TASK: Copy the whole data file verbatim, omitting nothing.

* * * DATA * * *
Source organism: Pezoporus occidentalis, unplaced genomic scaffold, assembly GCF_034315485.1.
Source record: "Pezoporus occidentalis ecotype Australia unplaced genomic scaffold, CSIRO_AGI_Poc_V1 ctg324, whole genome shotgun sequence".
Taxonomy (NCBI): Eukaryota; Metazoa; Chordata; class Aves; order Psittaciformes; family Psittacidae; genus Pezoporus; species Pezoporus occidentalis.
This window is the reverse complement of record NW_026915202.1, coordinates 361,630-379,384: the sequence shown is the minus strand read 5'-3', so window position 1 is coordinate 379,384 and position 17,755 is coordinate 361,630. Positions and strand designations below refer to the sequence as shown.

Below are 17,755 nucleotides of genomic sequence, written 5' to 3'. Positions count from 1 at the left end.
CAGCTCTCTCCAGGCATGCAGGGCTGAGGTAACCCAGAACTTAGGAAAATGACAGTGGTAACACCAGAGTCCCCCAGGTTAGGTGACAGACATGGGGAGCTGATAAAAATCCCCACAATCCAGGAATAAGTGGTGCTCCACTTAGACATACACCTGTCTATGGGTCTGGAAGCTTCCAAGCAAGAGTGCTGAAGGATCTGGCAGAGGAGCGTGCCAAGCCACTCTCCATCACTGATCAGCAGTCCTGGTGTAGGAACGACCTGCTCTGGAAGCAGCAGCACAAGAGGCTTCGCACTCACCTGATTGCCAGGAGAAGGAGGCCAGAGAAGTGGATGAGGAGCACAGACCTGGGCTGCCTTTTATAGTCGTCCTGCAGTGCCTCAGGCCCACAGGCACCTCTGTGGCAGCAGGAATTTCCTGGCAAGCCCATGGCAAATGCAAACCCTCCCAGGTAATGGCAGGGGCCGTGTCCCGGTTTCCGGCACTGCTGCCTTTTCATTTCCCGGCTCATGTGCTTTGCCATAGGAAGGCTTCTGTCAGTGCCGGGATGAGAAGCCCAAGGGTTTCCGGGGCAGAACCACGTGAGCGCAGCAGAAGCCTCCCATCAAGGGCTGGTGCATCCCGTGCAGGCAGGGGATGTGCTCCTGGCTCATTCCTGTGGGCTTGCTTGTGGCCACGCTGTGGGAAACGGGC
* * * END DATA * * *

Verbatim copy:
Source organism: Pezoporus occidentalis, unplaced genomic scaffold, assembly GCF_034315485.1.
Source record: "Pezoporus occidentalis ecotype Australia unplaced genomic scaffold, CSIRO_AGI_Poc_V1 ctg324, whole genome shotgun sequence".
Taxonomy (NCBI): Eukaryota; Metazoa; Chordata; class Aves; order Psittaciformes; family Psittacidae; genus Pezoporus; species Pezoporus occidentalis.
This window is the reverse complement of record NW_026915202.1, coordinates 361,630-379,384: the sequence shown is the minus strand read 5'-3', so window position 1 is coordinate 379,384 and position 17,755 is coordinate 361,630. Positions and strand designations below refer to the sequence as shown.

Below are 17,755 nucleotides of genomic sequence, written 5' to 3'. Positions count from 1 at the left end.
CAGCTCTCTCCAGGCATGCAGGGCTGAGGTAACCCAGAACTTAGGAAAATGACAGTGGTAACACCAGAGTCCCCCAGGTTAGGTGACAGACATGGGGAGCTGATAAAAATCCCCACAATCCAGGAATAAGTGGTGCTCCACTTAGACATACACCTGTCTATGGGTCTGGAAGCTTCCAAGCAAGAGTGCTGAAGGATCTGGCAGAGGAGCGTGCCAAGCCACTCTCCATCACTGATCAGCAGTCCTGGTGTAGGAACGACCTGCTCTGGAAGCAGCAGCACAAGAGGCTTCGCACTCACCTGATTGCCAGGAGAAGGAGGCCAGAGAAGTGGATGAGGAGCACAGACCTGGGCTGCCTTTTATAGTCGTCCTGCAGTGCCTCAGGCCCACAGGCACCTCTGTGGCAGCAGGAATTTCCTGGCAAGCCCATGGCAAATGCAAACCCTCCCAGGTAATGGCAGGGGCCGTGTCCCGGTTTCCGGCACTGCTGCCTTTTCATTTCCCGGCTCATGTGCTTTGCCATAGGAAGGCTTCTGTCAGTGCCGGGATGAGAAGCCCAAGGGTTTCCGGGGCAGAACCACGTGAGCGCAGCAGAAGCCTCCCATCAAGGGCTGGTGCATCCCGTGCAGGCAGGGGATGTGCTCCTGGCTCATTCCTGTGGGCTTGCTTGTGGCCACGCTGTGGGAAACGGGC